At its core, though, it’s that Ray really understands people, their different motivations and perspectives. The returns Ray has produced are very good, of course, but the firm really excels at partnerships. A lot of people are focused on new names—but Bridgewater has always wanted fewer, deeper, bigger clients.”

“These partnerships form a mosaic,” a former marketer at another asset management firm said—a mosaic, he noted, that sits at the core of strategic partnerships between asset owners and private equity firms, among others. “For many clients, it’s a 15-year relationship at this point,” he said. “It’s a constant, continuous delivery of value.” I asked for an example. “I’ve seen some asset managers tell clients that they had too much allocated to the firm,” he responded. “‘We’re too big a portion of your portfolio, you need to reduce us and diversify,’ they have said. That kind of thing—caring about their business, but also understanding that if their clients are not managing their portfolios well, the manager will eventually suffer—shows clients that you are genuinely a partner. That’s how the mosaic endures.”

Why hasn’t this spread? “It’s a choice,” he continued. “First, you have to decide if you want to deal with the demands of institutional capital. Many investors don’t. They’re happy managing $2 billion, not growing, and still making a lot of money off of that.”

“If you do want to manage institutional money, there isn’t any single way that’s been successful,” he continued. “The returns-plus-service model, that’s one way. But some managers—think Renaissance, D.E. Shaw historically—rarely wanted to meet with clients, instead wanting to just focus on producing stellar returns. Allocators know they’re smart—and their client service sucks—and they put up with it. Firms starting to gather assets need to decide: Do they want a returns-only model or a returns-plus-service model? There isn’t a right answer.”

“Look,” one insider concluded: “In any population, there will be 80% in the middle that are mediocre. They do just fine, on average. In this space, they deliver mediocre returns with mediocre service, and can eke out a good living for a very long time. That’s not likely to change, despite the success of firms like PIMCO and a few large hedge funds.”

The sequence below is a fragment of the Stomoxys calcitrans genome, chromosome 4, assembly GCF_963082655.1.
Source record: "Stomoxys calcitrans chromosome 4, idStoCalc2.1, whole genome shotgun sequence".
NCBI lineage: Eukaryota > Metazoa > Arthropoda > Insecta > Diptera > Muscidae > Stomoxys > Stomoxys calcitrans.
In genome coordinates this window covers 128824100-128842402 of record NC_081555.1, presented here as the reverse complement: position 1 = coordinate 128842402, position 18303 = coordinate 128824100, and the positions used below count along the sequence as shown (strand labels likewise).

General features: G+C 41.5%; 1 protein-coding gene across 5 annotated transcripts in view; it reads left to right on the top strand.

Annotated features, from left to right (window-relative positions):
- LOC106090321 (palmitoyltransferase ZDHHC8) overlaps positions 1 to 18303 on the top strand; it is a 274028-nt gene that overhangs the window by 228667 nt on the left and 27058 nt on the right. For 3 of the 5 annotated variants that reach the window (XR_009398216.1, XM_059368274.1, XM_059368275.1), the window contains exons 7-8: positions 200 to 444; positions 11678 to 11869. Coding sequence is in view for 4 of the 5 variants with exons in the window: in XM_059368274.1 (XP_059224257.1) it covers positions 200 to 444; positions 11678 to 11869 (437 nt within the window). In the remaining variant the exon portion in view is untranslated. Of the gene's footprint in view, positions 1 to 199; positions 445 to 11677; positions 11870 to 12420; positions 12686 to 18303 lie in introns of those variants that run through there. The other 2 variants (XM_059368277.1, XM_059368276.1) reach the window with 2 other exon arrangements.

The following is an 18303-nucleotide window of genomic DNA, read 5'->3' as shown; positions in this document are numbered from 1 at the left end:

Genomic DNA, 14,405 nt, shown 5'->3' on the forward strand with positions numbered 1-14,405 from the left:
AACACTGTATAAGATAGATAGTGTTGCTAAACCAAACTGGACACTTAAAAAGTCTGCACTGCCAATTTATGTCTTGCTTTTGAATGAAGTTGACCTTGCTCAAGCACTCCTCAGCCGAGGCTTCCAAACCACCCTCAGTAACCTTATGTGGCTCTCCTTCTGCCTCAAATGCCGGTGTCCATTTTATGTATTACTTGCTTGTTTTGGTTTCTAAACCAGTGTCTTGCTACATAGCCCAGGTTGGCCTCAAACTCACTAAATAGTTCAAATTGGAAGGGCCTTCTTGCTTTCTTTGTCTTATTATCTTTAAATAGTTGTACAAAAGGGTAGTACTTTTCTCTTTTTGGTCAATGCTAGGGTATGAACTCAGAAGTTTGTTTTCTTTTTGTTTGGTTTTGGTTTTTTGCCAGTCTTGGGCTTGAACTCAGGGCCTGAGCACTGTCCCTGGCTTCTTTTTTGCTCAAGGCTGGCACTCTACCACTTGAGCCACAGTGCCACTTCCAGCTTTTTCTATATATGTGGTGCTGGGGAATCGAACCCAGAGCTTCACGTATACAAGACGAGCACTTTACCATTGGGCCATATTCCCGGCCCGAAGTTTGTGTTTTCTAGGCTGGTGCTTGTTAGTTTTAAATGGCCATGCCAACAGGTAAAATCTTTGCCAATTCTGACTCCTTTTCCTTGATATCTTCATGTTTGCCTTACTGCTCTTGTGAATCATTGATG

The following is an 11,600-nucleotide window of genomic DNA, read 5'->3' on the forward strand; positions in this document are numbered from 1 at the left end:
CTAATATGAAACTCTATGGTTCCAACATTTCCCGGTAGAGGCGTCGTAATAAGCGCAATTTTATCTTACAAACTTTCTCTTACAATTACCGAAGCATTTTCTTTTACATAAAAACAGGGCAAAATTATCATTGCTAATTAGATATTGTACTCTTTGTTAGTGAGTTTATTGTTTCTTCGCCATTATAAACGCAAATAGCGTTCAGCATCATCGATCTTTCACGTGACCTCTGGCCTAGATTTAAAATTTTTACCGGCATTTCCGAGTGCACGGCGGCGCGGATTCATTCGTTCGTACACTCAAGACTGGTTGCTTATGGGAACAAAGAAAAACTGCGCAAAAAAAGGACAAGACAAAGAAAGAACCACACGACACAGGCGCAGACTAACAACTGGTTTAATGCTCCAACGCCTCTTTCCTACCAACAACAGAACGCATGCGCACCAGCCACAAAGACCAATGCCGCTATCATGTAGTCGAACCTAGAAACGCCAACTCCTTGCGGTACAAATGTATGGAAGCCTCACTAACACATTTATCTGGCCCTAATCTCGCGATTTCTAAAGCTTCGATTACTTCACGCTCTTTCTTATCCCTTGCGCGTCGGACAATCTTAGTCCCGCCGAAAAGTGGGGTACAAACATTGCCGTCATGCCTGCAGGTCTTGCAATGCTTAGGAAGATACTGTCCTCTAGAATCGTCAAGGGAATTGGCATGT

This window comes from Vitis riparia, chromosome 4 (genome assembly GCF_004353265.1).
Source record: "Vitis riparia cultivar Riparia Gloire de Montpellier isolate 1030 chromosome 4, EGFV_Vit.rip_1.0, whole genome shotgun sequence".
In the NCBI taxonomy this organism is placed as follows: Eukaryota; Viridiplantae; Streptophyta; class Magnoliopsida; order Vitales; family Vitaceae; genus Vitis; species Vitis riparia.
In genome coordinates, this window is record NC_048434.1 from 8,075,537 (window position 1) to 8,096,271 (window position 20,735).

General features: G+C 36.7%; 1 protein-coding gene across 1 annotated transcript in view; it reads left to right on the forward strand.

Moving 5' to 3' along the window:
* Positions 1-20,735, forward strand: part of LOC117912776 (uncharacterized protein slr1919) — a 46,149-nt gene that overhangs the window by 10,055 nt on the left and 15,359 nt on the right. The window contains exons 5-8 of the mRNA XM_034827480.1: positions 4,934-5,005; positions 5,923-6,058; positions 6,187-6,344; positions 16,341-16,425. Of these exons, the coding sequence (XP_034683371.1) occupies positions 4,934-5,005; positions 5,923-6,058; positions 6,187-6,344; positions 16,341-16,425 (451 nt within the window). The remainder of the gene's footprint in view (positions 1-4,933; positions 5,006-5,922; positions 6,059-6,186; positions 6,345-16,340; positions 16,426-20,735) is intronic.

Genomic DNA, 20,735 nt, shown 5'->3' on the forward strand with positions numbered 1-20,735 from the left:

Before I let them go back to their day jobs, I asked everyone about the comment that sparked it all: The idea that marketers could feel that they weren’t established enough to do anything “dangerous.” “I think they’re probably caught up on the word ‘dangerous’,” one noted. “Is ‘dangerous’ the best word? Or do they mean ‘not established enough to be at the vanguard’, ‘not established enough to push for the right thing’? Either way, that’s a challenging approach in asset management.”

It will continue to be so. Nothing in this industry suggests that relationships are becoming more commoditized. Despite the excessive jargon (“It’s a necessary evil, but I find the industry jargon nauseating at times,” Forty Under Forty member Andrew Parks told me), what asset management firms are trying to emphasize with their endless talk of “solutions” is the idea that, in this industry, one size fits one. After paying lip service for so long, they’re out to prove they actually, finally, grasp it. The real test will be whether their pledged allegiance leads to truly different models of client service, asset gathering, and marketing.

I’d like to think it will eventually, even for the 80% in the middle—but first, they’ll have to overcome this fear of being dangerous.